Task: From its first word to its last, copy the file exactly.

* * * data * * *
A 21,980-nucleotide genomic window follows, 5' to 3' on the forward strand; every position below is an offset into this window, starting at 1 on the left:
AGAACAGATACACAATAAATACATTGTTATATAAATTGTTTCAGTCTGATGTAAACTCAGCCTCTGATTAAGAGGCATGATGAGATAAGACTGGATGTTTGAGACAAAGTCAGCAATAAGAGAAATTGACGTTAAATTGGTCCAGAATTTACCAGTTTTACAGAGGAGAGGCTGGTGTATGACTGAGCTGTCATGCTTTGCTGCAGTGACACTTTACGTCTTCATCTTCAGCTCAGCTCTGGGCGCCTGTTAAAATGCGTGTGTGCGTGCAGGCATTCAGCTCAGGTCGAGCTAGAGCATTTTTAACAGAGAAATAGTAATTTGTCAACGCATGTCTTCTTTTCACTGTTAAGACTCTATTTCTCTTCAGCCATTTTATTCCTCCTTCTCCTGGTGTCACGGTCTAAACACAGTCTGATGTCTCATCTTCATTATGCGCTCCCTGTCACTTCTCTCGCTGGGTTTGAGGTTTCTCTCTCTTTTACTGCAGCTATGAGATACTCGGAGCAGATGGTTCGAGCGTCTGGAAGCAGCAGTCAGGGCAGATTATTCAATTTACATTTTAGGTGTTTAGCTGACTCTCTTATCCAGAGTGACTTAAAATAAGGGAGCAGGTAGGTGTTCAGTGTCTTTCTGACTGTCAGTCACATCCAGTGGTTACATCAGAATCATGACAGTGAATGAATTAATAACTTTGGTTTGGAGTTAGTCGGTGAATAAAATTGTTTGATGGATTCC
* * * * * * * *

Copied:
A 21,980-nucleotide genomic window follows, 5' to 3' on the forward strand; every position below is an offset into this window, starting at 1 on the left:
AGAACAGATACACAATAAATACATTGTTATATAAATTGTTTCAGTCTGATGTAAACTCAGCCTCTGATTAAGAGGCATGATGAGATAAGACTGGATGTTTGAGACAAAGTCAGCAATAAGAGAAATTGACGTTAAATTGGTCCAGAATTTACCAGTTTTACAGAGGAGAGGCTGGTGTATGACTGAGCTGTCATGCTTTGCTGCAGTGACACTTTACGTCTTCATCTTCAGCTCAGCTCTGGGCGCCTGTTAAAATGCGTGTGTGCGTGCAGGCATTCAGCTCAGGTCGAGCTAGAGCATTTTTAACAGAGAAATAGTAATTTGTCAACGCATGTCTTCTTTTCACTGTTAAGACTCTATTTCTCTTCAGCCATTTTATTCCTCCTTCTCCTGGTGTCACGGTCTAAACACAGTCTGATGTCTCATCTTCATTATGCGCTCCCTGTCACTTCTCTCGCTGGGTTTGAGGTTTCTCTCTCTTTTACTGCAGCTATGAGATACTCGGAGCAGATGGTTCGAGCGTCTGGAAGCAGCAGTCAGGGCAGATTATTCAATTTACATTTTAGGTGTTTAGCTGACTCTCTTATCCAGAGTGACTTAAAATAAGGGAGCAGGTAGGTGTTCAGTGTCTTTCTGACTGTCAGTCACATCCAGTGGTTACATCAGAATCATGACAGTGAATGAATTAATAACTTTGGTTTGGAGTTAGTCGGTGAATAAAATTGTTTGATGGATTCC